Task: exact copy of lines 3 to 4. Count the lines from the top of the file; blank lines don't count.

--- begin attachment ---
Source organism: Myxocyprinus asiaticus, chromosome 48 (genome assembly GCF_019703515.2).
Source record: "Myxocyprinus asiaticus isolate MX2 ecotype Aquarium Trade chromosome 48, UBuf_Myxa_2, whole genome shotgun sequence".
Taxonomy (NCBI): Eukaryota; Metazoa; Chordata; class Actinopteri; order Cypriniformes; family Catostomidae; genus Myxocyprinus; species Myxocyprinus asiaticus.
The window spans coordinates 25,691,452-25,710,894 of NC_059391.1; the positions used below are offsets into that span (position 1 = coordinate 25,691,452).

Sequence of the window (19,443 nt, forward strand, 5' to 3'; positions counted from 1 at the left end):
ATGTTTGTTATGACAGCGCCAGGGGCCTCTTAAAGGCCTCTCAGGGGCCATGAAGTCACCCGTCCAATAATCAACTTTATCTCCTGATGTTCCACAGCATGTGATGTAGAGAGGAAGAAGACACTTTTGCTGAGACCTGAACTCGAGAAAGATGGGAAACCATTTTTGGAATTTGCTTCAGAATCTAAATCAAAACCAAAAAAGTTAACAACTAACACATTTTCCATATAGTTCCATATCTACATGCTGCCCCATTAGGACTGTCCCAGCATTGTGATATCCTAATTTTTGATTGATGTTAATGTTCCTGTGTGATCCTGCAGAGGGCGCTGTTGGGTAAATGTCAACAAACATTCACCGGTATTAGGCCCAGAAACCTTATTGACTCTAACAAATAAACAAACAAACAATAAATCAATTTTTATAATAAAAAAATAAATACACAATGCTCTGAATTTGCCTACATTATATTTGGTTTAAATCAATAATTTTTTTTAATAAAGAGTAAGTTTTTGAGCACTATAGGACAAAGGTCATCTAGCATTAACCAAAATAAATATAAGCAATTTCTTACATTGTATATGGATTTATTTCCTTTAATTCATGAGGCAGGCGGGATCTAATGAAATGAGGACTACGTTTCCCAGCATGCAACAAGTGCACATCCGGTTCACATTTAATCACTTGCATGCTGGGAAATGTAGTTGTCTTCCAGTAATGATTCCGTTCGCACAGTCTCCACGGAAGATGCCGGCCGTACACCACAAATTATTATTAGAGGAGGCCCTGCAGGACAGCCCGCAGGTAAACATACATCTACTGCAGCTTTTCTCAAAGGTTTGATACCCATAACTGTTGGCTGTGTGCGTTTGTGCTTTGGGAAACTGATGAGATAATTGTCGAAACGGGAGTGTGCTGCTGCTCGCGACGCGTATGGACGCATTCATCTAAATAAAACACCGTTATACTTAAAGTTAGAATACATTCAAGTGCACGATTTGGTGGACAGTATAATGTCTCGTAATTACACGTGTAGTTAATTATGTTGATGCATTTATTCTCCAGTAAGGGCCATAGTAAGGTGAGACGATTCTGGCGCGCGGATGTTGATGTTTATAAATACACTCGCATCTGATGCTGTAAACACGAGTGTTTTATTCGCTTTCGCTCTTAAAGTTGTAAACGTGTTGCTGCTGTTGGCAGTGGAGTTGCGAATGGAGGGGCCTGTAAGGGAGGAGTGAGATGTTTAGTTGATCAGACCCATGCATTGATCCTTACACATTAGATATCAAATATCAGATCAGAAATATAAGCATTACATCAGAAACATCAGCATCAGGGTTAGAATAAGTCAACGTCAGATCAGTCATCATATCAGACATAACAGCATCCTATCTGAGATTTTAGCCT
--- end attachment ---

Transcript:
Taxonomy (NCBI): Eukaryota; Metazoa; Chordata; class Actinopteri; order Cypriniformes; family Catostomidae; genus Myxocyprinus; species Myxocyprinus asiaticus.
The window spans coordinates 25,691,452-25,710,894 of NC_059391.1; the positions used below are offsets into that span (position 1 = coordinate 25,691,452).